var retries = 1;
		while (retries <= _maxRetries)
		{
			try
			{
				_charityService.BeginTransaction();
				args.Proceed();
				_charityService.CommitTransaction();
				break;
			}
			catch (DataException)
			{
				_charityService.RollbackTransaction(); 
				if (retries <= _maxRetries)
				{
					_logService.AddLogMessage(string.Format(
						"[{3}] Retry #{2} in {0}.{1}",
						_methodName, _className,
						retries, DateTime.Now));
					retries++;
				}
				else
				{
					_logService.AddLogMessage(string.Format(
						"[{2}] Max retries exceeded in {0}.{1}",
						_methodName, _className, DateTime.Now));
					_logService.AddLogMessage("-------------------");
					throw;
				}
			}
			catch (Exception ex)
			{
				_charityService.RollbackTransaction();
				_logService.AddLogMessage(string.Format(
					"[{3}] {2} in {0}.{1}",
					_methodName, _className,
					ex.GetType().Name, DateTime.Now));
				_logService.AddLogMessage("-------------------");
				throw;
			}
		}
		_logService.AddLogMessage("-------------------");
	}
}

Yikes, this one looks a little scary! But don't worry, let's break it down into smaller, bite size pieces. CompileTimeInitialize, and RuntimeInitialize shouldn't look much different: they're just storing the class and method names, initializing the services we'll need, and initializing the maximum retries allowed.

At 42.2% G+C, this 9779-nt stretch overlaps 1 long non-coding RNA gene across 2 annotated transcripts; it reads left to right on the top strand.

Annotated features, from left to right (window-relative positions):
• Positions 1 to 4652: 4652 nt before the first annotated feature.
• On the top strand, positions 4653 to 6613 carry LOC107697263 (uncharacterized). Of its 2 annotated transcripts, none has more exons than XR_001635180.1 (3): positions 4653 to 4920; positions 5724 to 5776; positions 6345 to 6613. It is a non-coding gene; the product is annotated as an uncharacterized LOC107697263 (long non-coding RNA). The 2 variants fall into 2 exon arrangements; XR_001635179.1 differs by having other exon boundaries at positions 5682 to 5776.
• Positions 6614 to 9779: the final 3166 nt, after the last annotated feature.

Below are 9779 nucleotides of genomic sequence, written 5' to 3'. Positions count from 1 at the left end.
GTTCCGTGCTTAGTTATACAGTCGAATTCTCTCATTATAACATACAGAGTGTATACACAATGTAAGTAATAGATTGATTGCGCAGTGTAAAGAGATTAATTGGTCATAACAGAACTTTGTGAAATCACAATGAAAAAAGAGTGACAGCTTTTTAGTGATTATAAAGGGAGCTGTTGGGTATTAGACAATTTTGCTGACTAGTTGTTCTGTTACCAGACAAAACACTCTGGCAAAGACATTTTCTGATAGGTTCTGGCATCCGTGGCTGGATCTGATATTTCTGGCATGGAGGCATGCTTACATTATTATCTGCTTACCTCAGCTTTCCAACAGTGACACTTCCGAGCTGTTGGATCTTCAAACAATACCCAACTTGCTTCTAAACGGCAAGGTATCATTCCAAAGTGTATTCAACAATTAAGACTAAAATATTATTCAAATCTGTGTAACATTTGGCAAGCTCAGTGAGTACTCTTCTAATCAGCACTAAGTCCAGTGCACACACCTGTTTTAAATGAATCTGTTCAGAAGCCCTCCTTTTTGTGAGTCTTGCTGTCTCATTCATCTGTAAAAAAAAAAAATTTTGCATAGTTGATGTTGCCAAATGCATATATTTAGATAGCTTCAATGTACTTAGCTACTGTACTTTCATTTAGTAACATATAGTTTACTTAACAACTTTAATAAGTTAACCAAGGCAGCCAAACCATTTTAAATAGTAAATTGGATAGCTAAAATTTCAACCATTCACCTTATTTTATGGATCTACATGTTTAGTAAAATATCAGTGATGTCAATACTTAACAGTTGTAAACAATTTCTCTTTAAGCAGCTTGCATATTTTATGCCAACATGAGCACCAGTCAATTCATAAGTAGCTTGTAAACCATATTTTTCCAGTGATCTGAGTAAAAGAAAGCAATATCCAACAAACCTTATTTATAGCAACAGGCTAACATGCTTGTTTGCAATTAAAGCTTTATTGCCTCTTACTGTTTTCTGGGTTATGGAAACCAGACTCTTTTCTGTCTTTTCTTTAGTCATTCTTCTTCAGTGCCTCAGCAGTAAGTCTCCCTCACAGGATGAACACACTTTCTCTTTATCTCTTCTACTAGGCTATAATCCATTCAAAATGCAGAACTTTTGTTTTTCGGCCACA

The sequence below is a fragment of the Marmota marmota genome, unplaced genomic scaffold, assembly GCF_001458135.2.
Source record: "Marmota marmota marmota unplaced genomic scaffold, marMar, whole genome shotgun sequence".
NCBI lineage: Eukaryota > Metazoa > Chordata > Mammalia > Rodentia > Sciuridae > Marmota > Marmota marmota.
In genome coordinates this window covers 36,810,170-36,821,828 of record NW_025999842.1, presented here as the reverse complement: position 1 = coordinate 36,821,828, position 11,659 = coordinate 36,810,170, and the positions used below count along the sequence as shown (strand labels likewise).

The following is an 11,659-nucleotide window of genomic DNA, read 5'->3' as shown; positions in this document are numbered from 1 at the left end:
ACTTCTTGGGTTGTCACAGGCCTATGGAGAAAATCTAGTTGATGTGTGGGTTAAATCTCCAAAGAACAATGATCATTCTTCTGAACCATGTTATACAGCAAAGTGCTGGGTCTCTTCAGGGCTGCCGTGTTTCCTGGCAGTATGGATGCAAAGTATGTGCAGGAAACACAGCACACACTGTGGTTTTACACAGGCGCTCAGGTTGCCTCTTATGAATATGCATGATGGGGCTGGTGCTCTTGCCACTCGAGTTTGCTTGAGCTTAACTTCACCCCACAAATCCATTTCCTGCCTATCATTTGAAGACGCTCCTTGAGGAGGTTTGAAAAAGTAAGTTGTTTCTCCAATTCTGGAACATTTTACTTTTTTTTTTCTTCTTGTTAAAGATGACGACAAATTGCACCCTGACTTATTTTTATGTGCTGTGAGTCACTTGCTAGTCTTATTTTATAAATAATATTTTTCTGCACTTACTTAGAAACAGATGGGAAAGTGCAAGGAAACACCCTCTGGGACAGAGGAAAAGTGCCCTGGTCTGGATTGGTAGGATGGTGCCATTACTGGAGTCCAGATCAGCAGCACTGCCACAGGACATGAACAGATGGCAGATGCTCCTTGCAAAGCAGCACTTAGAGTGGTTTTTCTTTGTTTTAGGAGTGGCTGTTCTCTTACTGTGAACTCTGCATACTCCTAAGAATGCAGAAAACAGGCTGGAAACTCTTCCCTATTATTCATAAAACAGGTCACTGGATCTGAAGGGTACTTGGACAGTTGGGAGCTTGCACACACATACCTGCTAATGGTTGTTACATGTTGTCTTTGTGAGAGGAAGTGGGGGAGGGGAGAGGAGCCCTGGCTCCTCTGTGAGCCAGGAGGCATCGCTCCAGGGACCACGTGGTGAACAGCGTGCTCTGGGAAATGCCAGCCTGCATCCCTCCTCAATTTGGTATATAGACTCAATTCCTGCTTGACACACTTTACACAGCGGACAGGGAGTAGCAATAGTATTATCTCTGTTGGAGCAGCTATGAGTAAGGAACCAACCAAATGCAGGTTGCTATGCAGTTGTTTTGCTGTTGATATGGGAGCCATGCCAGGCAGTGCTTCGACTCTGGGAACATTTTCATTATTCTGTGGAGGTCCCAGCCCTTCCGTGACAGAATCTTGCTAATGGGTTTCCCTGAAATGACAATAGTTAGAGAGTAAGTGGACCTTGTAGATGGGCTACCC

For OnInvoke, let's break it down into the four possible scenarios that it handles:

  1. The method runs without exception and everything works. This is the happy path, and that's the block of code inside of the try { }
  2. The method fails with a DataException, and we haven't reached the retry limit yet. This is the code in the first part of the if/else inside the first catch { }.
  3. The method fails, and now we've exceeded the maximum number of retries. This is the code in the second part of the if/else inside the first catch { }.
  4. The method fails, but it's some unknown exception where a retry won't help. This is the block of code in the second catch { }

In my sample app, I've made a CharityService whose methods will fail almost 50% of the time due to a DataException, succeed 50% of the time, and throw a non-DataException exception 1-in-50 times. When you run the sample application, you'll be able to see in the log window how many retries are taking place (if any), along with the begins, rollbacks, and commits. Finally, the user will only see a MessageBox error message when the number of retries is exceeded, or when some non-DataException exception is thrown.

Screenshot of sample app

By using this aspect, you can give your application an improved level of robustness. The aspect code is getting large, but manageable. If it needs to get much more complex, it might be time to refactor: consider putting each case into its own class, and just use the OnInvoke method to establish a general flow.

The real-world example I gave at the beginning of this post is (hopefully) a rare case, but even the best of architectures can fail from time-to-time. You don't have to dread handling those situations when you are using PostSharp to implement SOLID principles in your application.

Matthew D. Groves is a software development engineer with Telligent, and blogs at mgroves.com.